In the United States, cold-brewed coffee has become popular in just the past 10 years or so. It’s hardly a new style of coffee, though. Many countries have their own version of cold coffee: Thai and Vietnamese iced coffee, and Indian cold coffee. Most of these methods, however, use either hot-brewed coffee (as in Thai and Vietnamese iced coffee) or instant coffee (Indian cold coffee). The first evidence of true cold-brewed coffee, made with cold water, comes from Japan.
Kyoto-Style Japanese Coffee
Kyoto-style coffee, named for its popularity in Kyoto, Japan, is the earliest record of cold-brew coffee. It’s clear that the Japanese were brewing coffee this way in the 1600s, although the record prior to that is unclear. One suggestion speculates that the Japanese may have learned about it from Dutch traders, who would have used it as a way to make coffee that could be carried on their ships.
Over the centuries, Kyoto-style brews have become highly artistic. Instead of submerging grounds for hours, the coffee is brewed drop by drop. A single bead of water is let down through the coffee grounds at a time, creating a process that takes just as making toddy does but is much more beautiful to watch. It wasn’t long until tall, elegant towers were being used in Kyoto to make cold-brews.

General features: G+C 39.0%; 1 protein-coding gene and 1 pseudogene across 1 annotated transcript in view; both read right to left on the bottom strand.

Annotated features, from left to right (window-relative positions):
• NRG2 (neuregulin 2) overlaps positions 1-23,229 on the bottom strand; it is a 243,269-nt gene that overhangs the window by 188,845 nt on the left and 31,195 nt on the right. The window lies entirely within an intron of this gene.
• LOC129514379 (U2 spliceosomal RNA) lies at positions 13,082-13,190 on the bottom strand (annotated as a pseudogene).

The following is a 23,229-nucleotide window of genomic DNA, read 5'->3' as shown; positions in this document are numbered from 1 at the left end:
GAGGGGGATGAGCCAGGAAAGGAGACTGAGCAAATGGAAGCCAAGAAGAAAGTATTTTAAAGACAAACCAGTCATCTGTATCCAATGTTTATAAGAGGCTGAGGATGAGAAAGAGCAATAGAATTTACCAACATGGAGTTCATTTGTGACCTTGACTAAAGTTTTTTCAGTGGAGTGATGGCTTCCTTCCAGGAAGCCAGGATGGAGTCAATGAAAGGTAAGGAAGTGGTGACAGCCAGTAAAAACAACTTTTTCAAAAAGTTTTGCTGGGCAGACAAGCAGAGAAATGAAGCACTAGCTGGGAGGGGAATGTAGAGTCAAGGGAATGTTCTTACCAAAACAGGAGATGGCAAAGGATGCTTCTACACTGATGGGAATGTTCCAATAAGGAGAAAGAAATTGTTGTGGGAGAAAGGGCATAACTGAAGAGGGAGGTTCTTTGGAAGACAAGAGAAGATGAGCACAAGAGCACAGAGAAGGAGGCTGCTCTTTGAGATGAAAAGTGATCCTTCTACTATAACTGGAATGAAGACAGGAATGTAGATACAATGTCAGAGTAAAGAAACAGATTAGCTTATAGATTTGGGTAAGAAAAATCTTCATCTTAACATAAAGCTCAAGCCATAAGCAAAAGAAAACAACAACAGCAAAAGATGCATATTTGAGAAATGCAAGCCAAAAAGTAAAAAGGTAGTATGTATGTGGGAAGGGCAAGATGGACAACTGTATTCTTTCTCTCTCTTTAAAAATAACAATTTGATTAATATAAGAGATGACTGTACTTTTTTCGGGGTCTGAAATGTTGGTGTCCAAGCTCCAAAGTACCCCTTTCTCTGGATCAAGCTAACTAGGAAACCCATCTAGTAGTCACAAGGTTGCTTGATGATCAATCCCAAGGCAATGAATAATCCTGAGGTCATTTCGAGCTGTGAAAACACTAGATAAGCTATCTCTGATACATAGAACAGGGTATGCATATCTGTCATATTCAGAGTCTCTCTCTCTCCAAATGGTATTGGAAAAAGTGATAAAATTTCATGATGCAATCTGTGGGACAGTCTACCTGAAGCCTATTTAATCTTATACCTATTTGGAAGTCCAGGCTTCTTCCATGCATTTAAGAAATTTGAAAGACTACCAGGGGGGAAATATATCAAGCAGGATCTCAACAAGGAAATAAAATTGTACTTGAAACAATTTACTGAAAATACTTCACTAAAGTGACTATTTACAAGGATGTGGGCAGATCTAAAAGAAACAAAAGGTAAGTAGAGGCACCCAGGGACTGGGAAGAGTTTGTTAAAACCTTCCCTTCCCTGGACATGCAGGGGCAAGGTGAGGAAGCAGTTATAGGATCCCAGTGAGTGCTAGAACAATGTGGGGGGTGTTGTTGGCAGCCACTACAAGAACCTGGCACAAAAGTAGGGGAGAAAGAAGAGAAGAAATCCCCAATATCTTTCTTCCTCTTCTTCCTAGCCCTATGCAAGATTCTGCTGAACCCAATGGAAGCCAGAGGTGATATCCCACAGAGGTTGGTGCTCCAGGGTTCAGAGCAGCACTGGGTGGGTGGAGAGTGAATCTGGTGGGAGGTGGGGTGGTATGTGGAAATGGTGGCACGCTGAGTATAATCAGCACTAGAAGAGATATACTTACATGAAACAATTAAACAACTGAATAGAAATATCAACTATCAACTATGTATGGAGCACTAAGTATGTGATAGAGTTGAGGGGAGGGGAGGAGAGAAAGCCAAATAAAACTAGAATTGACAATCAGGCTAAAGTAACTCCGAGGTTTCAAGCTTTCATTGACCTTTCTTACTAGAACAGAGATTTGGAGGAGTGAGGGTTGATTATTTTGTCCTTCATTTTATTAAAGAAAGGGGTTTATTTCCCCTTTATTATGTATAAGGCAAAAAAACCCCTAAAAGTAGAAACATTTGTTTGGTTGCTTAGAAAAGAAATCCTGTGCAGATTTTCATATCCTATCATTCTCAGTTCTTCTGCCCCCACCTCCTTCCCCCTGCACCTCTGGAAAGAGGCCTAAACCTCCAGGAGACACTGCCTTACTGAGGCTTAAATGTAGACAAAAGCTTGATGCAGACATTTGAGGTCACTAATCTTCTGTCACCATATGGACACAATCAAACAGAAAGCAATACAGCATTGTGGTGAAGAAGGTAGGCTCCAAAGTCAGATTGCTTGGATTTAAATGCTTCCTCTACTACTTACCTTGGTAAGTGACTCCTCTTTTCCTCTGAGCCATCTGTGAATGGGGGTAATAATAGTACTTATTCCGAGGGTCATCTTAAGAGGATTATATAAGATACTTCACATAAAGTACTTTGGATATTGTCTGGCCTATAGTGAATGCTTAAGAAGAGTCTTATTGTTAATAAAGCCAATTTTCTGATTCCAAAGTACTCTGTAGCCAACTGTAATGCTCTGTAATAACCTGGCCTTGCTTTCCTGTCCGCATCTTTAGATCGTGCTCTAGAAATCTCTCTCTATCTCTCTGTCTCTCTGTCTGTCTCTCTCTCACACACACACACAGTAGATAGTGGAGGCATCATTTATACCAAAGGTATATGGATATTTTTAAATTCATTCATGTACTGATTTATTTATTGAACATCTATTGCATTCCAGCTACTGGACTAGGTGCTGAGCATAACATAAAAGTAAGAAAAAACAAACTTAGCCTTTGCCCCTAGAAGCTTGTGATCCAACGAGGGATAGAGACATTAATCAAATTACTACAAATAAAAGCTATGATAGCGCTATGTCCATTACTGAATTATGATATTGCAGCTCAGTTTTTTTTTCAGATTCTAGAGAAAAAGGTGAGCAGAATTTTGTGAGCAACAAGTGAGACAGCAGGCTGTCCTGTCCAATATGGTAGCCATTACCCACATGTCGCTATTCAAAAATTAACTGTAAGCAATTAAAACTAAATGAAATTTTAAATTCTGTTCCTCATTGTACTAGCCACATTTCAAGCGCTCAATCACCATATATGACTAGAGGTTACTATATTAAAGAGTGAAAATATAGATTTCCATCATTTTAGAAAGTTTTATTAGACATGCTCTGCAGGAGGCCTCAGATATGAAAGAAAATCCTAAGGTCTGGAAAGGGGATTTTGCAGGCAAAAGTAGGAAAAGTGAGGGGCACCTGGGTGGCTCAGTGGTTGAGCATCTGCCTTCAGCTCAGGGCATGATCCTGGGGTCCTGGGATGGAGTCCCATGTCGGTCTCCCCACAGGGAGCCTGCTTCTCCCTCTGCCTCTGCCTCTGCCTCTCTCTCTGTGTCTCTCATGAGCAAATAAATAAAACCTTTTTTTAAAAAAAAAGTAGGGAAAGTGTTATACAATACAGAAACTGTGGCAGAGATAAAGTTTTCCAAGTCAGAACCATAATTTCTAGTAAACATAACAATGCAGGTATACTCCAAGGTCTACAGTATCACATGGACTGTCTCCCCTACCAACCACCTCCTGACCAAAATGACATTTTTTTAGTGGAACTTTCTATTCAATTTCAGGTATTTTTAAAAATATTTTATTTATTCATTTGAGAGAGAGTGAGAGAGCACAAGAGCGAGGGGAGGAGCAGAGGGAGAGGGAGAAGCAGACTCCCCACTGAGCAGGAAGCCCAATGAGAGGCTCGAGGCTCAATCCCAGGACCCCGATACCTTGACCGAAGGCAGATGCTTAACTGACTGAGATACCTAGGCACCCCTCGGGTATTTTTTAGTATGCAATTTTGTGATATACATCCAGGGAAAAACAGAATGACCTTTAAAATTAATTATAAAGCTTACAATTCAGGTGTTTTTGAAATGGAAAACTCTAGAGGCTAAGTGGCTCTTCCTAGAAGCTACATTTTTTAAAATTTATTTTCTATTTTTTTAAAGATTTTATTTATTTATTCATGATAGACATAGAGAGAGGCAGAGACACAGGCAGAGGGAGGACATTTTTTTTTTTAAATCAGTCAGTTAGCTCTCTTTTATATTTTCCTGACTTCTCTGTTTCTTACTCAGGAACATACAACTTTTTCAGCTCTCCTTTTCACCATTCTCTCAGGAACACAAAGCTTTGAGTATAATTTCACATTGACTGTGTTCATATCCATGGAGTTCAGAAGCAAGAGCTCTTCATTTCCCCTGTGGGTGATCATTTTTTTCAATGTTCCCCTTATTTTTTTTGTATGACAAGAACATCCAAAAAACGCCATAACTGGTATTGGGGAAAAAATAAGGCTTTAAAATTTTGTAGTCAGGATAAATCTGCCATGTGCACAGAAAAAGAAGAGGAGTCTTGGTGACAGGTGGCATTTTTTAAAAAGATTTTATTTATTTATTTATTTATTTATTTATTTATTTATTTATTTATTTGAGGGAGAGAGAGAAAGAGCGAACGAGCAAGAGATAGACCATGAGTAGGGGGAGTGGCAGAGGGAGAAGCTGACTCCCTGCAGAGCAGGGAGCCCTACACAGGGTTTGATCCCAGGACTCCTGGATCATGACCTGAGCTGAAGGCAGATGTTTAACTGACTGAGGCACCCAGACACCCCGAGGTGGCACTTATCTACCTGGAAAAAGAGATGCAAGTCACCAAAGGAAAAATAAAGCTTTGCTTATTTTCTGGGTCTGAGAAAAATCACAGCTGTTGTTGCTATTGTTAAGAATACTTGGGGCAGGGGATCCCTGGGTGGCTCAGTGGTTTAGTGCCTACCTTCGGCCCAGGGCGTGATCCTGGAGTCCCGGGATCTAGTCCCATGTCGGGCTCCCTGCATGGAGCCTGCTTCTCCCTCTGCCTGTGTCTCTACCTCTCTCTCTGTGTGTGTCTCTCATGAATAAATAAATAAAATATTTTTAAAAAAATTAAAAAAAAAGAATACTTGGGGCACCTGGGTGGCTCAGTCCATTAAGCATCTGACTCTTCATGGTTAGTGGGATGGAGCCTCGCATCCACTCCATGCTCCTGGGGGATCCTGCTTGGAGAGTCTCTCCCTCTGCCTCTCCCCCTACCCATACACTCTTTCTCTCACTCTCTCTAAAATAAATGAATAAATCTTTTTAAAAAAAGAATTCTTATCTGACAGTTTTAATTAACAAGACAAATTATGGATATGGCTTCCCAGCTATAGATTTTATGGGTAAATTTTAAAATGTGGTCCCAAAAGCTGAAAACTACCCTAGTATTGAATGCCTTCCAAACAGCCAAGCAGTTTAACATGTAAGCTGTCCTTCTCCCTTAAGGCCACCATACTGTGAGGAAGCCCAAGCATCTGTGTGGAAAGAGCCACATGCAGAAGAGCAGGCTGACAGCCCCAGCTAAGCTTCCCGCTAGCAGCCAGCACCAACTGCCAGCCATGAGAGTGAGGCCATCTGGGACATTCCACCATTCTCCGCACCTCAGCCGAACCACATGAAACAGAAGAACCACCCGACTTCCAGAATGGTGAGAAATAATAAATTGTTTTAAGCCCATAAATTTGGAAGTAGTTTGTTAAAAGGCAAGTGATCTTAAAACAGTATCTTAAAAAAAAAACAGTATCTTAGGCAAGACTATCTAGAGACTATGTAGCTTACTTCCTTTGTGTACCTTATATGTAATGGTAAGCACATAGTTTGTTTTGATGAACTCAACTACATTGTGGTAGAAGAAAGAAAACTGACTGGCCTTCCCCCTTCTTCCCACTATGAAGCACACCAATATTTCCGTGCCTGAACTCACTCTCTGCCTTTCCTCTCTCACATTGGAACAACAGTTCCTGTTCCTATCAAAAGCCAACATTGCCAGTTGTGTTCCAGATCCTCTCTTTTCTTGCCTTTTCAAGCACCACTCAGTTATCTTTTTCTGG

Cold-Brew Comes to the U.S.
This style of cold-brew has just recently come to the U.S. Initially, toddy was the go-to cold-brew of choice. It was easy for cafes to make, cut through milk and sugar and contained a lot of caffeine.
More recently, though, cold-brew systems that resemble those of Kyoto have begun to pop up in cafes across the country. Perhaps a historian or sociologist will have more insight into why this style of cold-brew has taken off in the U.S. over the past decade, but we have a few thoughts on what prompted the trend:
Many of us think of hot coffee as the default brew of choice, but coffee’s been enjoyed cold for at least four centuries. In days before electricity and when fires required a lot of work, cold-brewing may have even been the standard way of making coffee. We’re glad to see the country re-discovering this long-established way of enjoying coffee, and we’re excited to see what coffee shops in the U.S. will do with cold-brews in the coming years.